(B) WWII was a “War-with-a-big-“W”. The US Congress followed the constitution and “Declared War.” It was one of those clear, rare, moments of life when the flow of emotion of all living beings in the Congress fervently glimpsed reality and its consequences. The number of times we have fought a “Big-W” war can be counted on one hand, The War of 1812, the Mexican-American War, the Spanish-American War, World War I and World War II. The US has had about 250 undeclared small-w-wars. The beauty of a BIG-W WAR (BWW) is we know how to officially declare peace: http://www.youtube.com/watch?v=vcnH_kF1zXc , We get some 5-star Big Brass types, dig out some parchment paper, write down on the paper, “You agree to stop killing and we agree to be fair and merciful.” The big guys on both sides sign off and an amazing thing then happens. Peace. But we are fighting another War-with-a-little-“w”, undeclared by Congress. In a BWW the graph of violence seems to be hyperbolic and conclusive, abrupt and short; in a small-w-war (SWW) the violence seems to be mostly a bell shaped graph over a long term period growing then subsiding. Is all this now clear? Let’s move on….

    (C) (You will recall, this writer often plays the intended role as stand-by romantic fool naively chasing and field testing alternatives he thinks might help lead to peace.) There is one personality type that is never seen in the news in any official capacity within Iraq as well as the rest of the Muslim World, the Sufi Muslim. Why? Is it that they are too weak a political force being a tiny minority they can not capture and hold political power? Or, is it that they do not seek political power? Why not? What if we all turned our attention on finding a Sufi Muslim or even a representative collective body of Sufi Muslim’s to be temporary holders of power while we draw-down our forces in the months ahead. Could the Sufi’s bridged the perceived 7th-Century dispute between Shia and Sunni assignation of a relative of the Prophet Mohammed (pbuh) and somehow bring a new element to the civil society? (http://en.wikipedia.org/wiki/Shi'a–Sunni_relations).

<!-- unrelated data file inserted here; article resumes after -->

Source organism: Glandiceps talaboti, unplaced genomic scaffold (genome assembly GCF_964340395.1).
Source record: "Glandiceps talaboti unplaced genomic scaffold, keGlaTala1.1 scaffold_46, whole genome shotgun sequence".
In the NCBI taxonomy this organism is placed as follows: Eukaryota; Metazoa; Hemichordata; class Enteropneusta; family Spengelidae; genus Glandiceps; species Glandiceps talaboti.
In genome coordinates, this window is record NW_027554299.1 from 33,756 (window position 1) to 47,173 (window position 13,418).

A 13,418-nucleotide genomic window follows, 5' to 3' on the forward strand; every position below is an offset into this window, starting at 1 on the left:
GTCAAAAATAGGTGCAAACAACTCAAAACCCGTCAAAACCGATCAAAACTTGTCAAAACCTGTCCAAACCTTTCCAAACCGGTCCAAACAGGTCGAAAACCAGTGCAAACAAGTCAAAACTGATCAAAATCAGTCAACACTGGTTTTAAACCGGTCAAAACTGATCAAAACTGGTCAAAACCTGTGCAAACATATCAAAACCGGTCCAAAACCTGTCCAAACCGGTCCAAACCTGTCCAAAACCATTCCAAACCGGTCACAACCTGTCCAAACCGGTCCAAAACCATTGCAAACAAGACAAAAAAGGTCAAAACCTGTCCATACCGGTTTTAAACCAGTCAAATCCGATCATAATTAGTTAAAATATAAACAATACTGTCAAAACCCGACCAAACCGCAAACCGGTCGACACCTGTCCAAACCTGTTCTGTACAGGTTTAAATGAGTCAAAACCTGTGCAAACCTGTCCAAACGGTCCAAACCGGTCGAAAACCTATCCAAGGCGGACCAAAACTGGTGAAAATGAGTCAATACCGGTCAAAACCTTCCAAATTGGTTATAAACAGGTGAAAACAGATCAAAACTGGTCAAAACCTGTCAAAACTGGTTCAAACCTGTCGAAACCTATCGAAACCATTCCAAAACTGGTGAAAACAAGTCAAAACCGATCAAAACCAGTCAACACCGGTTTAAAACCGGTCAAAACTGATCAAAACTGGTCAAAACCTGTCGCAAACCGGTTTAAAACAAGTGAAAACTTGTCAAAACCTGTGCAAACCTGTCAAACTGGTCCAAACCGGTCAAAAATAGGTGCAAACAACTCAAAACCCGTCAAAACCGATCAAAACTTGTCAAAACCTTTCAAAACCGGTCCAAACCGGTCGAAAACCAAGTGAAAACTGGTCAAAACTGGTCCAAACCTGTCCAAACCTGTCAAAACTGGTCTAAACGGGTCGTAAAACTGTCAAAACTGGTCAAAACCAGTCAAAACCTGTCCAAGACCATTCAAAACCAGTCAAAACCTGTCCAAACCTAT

(D) In the meantime it remains hard to argue with the logic of war, that we must kill Al Qaeda, the bell shaped curve of the SWW requires persistence in order to prevail. Now that we are in a SWW, it may be necessary to change our leaders not the enemy’s, if we are to see the true end of the violence.

  • Warbucks

    Correction: draw down starts July 2011.

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  • http://www.op-for.com Slab

    Herschel,
    Interesting comments regarding SOF, they’ve always been tricky to work with. We had many of these same issues in Iraq. If BGen Nicholson finally found a way to get those guys to play along as part of the team, that is indeed huge.

    @jonesGP1996: SOF has a variety of missions. Quite a few of them are doing the FID mission, but focused on higher tier host nation units than MiTTs or ETTs. There aren’t enough of them to cover host nation GPF, hence the MiTT and ETT mission.

  • Pingback: The Captain's Journal » Funny, I thought I was talking about something else …


You are currently reading "Battlespace Control and Special Operations Forces in Afghanistan", entry #4713 on The Captain's Journal.

This article is filed under the category(s) Afghanistan,Featured,General McChrystal,Marine Corps,Marines in Helmand,Special Forces and was published March 21st, 2010 by Herschel Smith.